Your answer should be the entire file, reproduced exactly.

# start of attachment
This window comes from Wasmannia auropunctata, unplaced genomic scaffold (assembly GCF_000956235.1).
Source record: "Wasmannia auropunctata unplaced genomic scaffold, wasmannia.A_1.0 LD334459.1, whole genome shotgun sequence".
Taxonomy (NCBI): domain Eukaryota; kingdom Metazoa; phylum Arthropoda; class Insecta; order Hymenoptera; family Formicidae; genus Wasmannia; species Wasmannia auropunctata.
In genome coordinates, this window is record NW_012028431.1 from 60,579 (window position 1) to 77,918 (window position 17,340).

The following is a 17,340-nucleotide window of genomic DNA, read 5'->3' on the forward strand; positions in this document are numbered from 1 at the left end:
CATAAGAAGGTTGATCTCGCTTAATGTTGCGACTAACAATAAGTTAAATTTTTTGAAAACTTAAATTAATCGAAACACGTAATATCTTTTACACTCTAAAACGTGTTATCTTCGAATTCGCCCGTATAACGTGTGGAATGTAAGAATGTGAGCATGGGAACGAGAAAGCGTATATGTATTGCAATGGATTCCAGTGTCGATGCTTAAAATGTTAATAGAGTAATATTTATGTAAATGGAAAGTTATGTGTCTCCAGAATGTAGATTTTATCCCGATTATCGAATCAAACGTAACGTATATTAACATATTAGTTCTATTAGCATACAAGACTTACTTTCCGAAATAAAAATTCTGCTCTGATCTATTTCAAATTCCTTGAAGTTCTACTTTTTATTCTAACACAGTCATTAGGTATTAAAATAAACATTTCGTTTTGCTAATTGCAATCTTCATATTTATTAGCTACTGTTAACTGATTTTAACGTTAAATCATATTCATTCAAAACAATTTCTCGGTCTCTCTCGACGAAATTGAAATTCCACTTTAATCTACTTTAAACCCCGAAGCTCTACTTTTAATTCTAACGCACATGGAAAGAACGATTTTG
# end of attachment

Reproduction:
This window comes from Wasmannia auropunctata, unplaced genomic scaffold (assembly GCF_000956235.1).
Source record: "Wasmannia auropunctata unplaced genomic scaffold, wasmannia.A_1.0 LD334459.1, whole genome shotgun sequence".
Taxonomy (NCBI): domain Eukaryota; kingdom Metazoa; phylum Arthropoda; class Insecta; order Hymenoptera; family Formicidae; genus Wasmannia; species Wasmannia auropunctata.
In genome coordinates, this window is record NW_012028431.1 from 60,579 (window position 1) to 77,918 (window position 17,340).

The following is a 17,340-nucleotide window of genomic DNA, read 5'->3' on the forward strand; positions in this document are numbered from 1 at the left end:
CATAAGAAGGTTGATCTCGCTTAATGTTGCGACTAACAATAAGTTAAATTTTTTGAAAACTTAAATTAATCGAAACACGTAATATCTTTTACACTCTAAAACGTGTTATCTTCGAATTCGCCCGTATAACGTGTGGAATGTAAGAATGTGAGCATGGGAACGAGAAAGCGTATATGTATTGCAATGGATTCCAGTGTCGATGCTTAAAATGTTAATAGAGTAATATTTATGTAAATGGAAAGTTATGTGTCTCCAGAATGTAGATTTTATCCCGATTATCGAATCAAACGTAACGTATATTAACATATTAGTTCTATTAGCATACAAGACTTACTTTCCGAAATAAAAATTCTGCTCTGATCTATTTCAAATTCCTTGAAGTTCTACTTTTTATTCTAACACAGTCATTAGGTATTAAAATAAACATTTCGTTTTGCTAATTGCAATCTTCATATTTATTAGCTACTGTTAACTGATTTTAACGTTAAATCATATTCATTCAAAACAATTTCTCGGTCTCTCTCGACGAAATTGAAATTCCACTTTAATCTACTTTAAACCCCGAAGCTCTACTTTTAATTCTAACGCACATGGAAAGAACGATTTTG